7.             Each year VCVS undertakes a survey of its membership to ascertain the amount of funding that has been brought into the Vale of Glamorgan by local groups from external sources of grant aid.  This can be from sources as small as the Roger Vore Foundation to the larger players such as the BIG Lottery Fund.  VCVS works closely with local organisations to help them to maximize their success in gaining such funding through a variety of workshops, surgeries, training courses and one to one support. For the three year period from 2008 – 2011 groups reported back to VCVS that they had brought in an additional income to the Vale of Glamorgan of over £1.3 million.  A fantastic return on grant funding invested in the third sector by the Local Authority and Health Board.  However this is not the full picture, the questionnaire that we send out annually has only a 22% rate of form return, from this we conservatively estimate the full figure to be in excess of £3 million over this period.

8.             Some  examples of the sort of organisation and amount of funding achieved:

BarriVale Community Aid – VCVS provided assistance on two occasions to enable this organisation to apply to Awards for All Wales for a grant to enable their elderly members (age range 70 to 90+) to go on a short break holiday. The first application was unsuccessful so further  advice on how to complete the form and what information was required were provided. The second application was successful and the group received an award for £2,600.


WRVS Colcot Darby and Joan Club – VCVS carried out a funding search for the organisation to identify potential funders to enable their members aged 70 to 90+ to go on day trips and to pay for entertainment at their weekly meetings. A total of 42 funders were identified and a successful bid was made to the Millennium Stadium Charitable Trust and a grant of £680 was awarded to pay for visiting speakers and musicians.


Cowbridge United Free Church – VCVS arranged for the organisation to attend a VCVS’ funding surgery with Heritage Lottery Funding to discuss the refurbishment of the church. As a result of this meeting they were successful with their application and received £100k which enabled them to provide community facilities.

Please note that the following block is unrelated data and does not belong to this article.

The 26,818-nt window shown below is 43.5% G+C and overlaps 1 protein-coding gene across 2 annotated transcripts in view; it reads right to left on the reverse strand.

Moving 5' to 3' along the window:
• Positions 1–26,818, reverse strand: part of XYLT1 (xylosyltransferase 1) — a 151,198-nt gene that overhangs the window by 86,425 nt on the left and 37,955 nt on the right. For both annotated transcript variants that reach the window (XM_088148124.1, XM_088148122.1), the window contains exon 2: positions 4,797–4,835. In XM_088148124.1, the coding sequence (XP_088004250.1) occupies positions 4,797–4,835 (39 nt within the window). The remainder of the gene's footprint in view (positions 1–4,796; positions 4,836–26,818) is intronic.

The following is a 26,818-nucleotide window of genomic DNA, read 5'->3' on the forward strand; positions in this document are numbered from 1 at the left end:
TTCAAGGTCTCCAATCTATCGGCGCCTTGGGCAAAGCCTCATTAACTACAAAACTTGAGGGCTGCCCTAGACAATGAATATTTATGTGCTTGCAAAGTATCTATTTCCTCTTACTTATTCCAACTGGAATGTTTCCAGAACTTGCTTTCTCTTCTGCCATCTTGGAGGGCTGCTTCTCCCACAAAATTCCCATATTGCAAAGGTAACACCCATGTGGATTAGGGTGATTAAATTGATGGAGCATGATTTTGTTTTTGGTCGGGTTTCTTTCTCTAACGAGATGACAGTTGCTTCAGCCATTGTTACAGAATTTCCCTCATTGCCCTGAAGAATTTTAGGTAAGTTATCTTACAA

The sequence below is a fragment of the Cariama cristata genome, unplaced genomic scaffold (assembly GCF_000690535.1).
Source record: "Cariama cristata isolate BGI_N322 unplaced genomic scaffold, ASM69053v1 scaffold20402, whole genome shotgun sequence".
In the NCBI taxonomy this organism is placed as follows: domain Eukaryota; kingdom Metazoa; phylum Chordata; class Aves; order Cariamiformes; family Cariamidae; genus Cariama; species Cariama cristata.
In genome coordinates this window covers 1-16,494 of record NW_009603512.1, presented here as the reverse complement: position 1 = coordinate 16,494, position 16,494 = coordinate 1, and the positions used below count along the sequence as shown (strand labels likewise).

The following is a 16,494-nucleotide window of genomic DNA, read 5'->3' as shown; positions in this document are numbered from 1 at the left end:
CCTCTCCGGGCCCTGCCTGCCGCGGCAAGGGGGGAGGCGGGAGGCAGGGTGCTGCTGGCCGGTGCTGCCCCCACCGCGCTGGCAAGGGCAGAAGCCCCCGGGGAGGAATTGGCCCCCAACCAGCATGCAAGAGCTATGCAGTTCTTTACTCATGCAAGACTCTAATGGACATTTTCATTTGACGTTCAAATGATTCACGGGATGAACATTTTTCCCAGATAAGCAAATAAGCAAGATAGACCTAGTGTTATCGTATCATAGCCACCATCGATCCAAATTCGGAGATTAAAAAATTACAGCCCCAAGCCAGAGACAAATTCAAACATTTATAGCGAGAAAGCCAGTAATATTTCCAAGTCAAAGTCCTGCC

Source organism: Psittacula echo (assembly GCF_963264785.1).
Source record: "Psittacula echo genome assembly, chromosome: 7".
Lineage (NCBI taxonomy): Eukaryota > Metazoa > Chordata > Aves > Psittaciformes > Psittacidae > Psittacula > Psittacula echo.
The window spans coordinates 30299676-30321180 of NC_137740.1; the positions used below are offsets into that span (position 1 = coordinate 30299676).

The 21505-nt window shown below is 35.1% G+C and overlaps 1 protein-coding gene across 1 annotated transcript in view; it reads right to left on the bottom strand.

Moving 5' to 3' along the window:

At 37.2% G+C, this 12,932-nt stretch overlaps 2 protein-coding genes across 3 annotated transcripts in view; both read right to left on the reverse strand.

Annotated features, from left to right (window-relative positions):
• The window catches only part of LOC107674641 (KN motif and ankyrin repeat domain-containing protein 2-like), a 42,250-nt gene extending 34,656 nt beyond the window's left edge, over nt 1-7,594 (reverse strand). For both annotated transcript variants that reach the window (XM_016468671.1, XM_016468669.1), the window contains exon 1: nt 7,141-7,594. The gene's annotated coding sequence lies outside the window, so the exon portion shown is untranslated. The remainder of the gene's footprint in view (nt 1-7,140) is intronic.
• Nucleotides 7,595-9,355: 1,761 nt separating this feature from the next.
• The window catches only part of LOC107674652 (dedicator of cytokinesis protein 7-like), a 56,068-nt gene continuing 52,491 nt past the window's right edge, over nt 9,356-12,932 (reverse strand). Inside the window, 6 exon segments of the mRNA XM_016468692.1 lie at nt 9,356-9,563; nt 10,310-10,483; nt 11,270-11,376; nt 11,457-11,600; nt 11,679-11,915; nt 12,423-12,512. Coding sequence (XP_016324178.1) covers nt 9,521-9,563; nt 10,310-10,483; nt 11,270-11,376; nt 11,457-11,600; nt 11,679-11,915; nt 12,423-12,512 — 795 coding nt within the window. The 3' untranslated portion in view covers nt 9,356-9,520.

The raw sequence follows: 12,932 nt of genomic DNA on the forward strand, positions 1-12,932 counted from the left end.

Holy Trinity Presbyterian Church – VCVS carried out a funding search for the organisation to identify potential funders to enable them to complete the demolition of their Church Hall and to build a new Church/Community Hall. Ten potential funders were identified including the Community Facilities and Activities Programme (CFAP). A successful application was made to CFAP which resulted in a grant for £97k being awarded.

9.             Cardiff & Vale Rescue Association (CAVRA) – VCVS carried out a funding search for the organisation to identify potential funders for their work.  Thirty potential funders were identified and successful bids were made to Coutts Bank, Roger Vore Foundation, Jane Hodge Foundation and Awards for All.

10.        Penarth Arts & Crafts – VCVS arranged for the organisation to attend a VCVS funding surgery with BBC Children In Need.  As a result of this meeting they were successful with their application and received over £20k towards their educational programme.

Resource Implications (Financial and Employment and Climate Change, if appropriate)

11.        The grant aid that the Local Authority and the Health Board have invested in the local third sector has provided at least a £1.3 million return, bringing much needed additional funding into the communities of the Vale of Glamorgan and helping to support the services delivered by partners in each agency.

12.        Partners in the Health Board and Local Authority are asked to bear in mind the knock on implications of funding cuts to local organisations who often use their funding as a match to bring in additional resources from outside agencies and grant making bodies.

Legal Implications (to Include Human Rights Implications)

13.        There are no direct implications as a result of this report.

Crime and Disorder Implications

14.        There are no direct implications as a result of this report.

Equal Opportunities Implications (to include Welsh Language issues)

15.        There are no direct implications as a result of this report.

Contact Officer

Rachel Connor, Executive Director of VCVS


Responsible Officer:

Rachel Connor, Executive Director of VCVS